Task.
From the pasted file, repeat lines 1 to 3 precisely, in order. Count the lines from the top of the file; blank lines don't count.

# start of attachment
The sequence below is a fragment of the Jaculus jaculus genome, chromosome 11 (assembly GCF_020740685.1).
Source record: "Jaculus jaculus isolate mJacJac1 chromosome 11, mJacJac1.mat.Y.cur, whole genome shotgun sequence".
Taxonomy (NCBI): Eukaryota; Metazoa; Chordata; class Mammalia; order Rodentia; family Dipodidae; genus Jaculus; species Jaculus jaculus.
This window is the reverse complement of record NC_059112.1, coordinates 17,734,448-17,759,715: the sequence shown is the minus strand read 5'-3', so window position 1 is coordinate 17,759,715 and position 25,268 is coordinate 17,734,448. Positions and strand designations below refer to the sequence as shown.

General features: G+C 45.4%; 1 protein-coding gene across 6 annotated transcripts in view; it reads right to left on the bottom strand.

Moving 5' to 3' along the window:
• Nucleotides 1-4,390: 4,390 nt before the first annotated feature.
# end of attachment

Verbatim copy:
The sequence below is a fragment of the Jaculus jaculus genome, chromosome 11 (assembly GCF_020740685.1).
Source record: "Jaculus jaculus isolate mJacJac1 chromosome 11, mJacJac1.mat.Y.cur, whole genome shotgun sequence".
Taxonomy (NCBI): Eukaryota; Metazoa; Chordata; class Mammalia; order Rodentia; family Dipodidae; genus Jaculus; species Jaculus jaculus.